While broad acetylation of histone H3/H4 leads to partial decondensation of chromosomal domains, this opening is not tightly correlated with active transcription per se, but rather marks regions of transcriptional competence. It is known that a domain that has been rendered ‘permissive’ by broad acetylation will never be found close to repressive heterochromatic structures in nuclei (Schübeler et al., 2000). Nevertheless, the causal relationship between residence in euchromatin and histone acetylation has not yet been established.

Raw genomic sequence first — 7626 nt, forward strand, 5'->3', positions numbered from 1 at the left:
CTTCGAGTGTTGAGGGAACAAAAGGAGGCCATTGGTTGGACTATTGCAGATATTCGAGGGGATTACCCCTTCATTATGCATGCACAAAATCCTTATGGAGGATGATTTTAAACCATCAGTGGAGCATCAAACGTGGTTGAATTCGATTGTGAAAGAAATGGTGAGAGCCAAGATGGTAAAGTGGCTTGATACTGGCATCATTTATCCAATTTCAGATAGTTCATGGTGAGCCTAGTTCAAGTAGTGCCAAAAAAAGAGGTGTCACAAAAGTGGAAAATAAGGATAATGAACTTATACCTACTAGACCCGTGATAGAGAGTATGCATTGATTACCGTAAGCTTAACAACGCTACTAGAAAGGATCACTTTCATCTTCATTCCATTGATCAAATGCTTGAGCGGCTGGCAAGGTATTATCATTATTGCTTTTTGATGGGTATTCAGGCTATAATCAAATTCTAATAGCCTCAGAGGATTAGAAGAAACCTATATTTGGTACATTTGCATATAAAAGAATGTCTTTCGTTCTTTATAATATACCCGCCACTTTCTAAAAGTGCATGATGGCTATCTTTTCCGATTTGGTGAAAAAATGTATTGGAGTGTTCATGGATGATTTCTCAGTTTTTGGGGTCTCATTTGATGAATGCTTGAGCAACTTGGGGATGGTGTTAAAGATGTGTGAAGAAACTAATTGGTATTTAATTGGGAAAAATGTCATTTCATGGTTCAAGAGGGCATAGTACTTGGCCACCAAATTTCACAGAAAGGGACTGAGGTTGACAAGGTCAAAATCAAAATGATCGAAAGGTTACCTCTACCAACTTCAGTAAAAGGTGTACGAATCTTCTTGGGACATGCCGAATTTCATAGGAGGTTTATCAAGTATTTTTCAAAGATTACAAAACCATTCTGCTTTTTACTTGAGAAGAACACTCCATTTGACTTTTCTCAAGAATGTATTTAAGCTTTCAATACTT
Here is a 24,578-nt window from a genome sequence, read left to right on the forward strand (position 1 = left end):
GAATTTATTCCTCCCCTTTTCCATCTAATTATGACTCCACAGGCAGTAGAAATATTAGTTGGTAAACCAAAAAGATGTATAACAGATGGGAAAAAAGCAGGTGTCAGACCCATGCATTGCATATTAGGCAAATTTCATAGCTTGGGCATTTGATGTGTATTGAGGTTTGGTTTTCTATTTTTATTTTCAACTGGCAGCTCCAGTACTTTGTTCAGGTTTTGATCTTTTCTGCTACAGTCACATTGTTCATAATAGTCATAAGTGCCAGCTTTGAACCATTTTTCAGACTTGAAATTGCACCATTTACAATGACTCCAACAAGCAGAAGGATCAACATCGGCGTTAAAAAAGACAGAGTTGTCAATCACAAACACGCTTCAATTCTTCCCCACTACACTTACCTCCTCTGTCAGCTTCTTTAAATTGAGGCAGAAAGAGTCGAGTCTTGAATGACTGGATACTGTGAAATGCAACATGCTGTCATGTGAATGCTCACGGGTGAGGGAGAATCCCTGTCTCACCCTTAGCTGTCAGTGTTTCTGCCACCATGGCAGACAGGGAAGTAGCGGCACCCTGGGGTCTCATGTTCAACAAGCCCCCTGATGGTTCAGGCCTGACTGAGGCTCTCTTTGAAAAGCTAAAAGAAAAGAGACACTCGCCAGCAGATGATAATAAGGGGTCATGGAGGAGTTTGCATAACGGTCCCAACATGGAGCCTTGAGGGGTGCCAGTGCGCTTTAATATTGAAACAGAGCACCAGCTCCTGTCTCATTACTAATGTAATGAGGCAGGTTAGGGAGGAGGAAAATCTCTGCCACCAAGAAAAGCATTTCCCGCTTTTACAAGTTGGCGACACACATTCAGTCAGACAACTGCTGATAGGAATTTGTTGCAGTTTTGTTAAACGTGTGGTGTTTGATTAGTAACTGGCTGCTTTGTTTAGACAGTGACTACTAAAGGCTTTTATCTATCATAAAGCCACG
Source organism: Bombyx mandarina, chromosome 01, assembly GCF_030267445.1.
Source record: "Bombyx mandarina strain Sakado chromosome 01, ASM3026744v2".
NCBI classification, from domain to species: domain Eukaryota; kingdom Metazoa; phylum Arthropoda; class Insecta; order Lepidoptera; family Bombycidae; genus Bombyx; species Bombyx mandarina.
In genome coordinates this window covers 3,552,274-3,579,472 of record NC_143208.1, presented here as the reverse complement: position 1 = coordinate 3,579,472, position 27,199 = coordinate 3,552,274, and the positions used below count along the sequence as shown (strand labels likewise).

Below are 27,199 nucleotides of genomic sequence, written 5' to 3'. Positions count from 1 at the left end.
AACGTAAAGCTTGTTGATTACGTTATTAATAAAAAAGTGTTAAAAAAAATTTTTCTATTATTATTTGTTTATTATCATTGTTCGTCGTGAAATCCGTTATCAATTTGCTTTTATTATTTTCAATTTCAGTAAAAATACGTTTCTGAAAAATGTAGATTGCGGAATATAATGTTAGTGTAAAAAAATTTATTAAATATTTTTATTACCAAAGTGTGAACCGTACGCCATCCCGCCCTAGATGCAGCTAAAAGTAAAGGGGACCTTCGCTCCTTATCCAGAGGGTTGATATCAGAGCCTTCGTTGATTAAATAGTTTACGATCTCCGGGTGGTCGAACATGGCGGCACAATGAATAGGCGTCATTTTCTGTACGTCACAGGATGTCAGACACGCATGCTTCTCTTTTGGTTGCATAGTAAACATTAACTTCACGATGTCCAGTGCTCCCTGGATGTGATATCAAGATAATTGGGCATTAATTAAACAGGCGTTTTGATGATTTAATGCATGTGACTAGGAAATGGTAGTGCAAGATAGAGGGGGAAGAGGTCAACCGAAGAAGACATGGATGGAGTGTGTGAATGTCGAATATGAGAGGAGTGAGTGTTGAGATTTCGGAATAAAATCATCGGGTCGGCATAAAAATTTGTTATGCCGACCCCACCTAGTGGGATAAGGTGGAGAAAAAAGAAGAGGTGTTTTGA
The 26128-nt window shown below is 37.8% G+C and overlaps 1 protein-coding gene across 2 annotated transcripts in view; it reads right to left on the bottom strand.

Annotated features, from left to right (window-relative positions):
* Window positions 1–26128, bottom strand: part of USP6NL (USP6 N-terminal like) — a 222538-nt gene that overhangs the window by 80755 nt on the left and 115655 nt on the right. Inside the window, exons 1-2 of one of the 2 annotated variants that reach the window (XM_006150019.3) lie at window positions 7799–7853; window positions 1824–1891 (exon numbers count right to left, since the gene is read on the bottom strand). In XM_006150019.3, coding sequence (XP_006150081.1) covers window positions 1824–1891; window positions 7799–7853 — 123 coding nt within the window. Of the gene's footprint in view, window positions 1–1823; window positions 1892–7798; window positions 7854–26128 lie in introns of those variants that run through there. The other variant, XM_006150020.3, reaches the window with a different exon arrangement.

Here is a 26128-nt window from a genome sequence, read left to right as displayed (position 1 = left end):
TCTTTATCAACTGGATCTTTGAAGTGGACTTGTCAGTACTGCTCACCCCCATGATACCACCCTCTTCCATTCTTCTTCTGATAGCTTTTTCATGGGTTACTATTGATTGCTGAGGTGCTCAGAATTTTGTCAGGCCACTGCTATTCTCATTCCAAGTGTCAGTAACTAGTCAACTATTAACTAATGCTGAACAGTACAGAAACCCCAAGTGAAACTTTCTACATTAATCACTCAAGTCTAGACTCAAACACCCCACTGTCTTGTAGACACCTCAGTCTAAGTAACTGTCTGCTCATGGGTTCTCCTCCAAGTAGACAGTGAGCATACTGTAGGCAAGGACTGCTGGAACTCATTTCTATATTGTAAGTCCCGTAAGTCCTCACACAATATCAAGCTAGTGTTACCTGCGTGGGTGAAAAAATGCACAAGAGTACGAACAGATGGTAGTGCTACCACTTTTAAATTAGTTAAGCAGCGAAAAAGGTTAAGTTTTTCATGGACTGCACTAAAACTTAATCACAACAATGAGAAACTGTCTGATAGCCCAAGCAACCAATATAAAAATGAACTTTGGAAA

Local, targeted histone acetylation
Transcriptional activation within a permissive domain frequently correlates with additional, targeted acetylation of histones at promoter nucleosomes (Brown et al., 2000; Forsberg and Bresnick, 2001), although notable exceptions exist (Deckert and Struhl, 2001). With the availability of more diagnostic reagents and more sophisticated analyses, the old idea (Turner, 1993) that what matters are patterns of acetylation at specific lysines within the histone N‐termini, rather than simple charge neutralization by non‐specific modification, receives convincing confirmation (Vogelauer et al., 2000; Deckert and Struhl, 2001). However, the exact requirements are not at all transparent. Whereas in some instances targeted acetylation of histone H3 is found in conjunction with broader acetylation of histone H4 (Schübeler et al., 2000; Vignali et al., 2000), these observations cannot be generalized (Litt et al., 2001).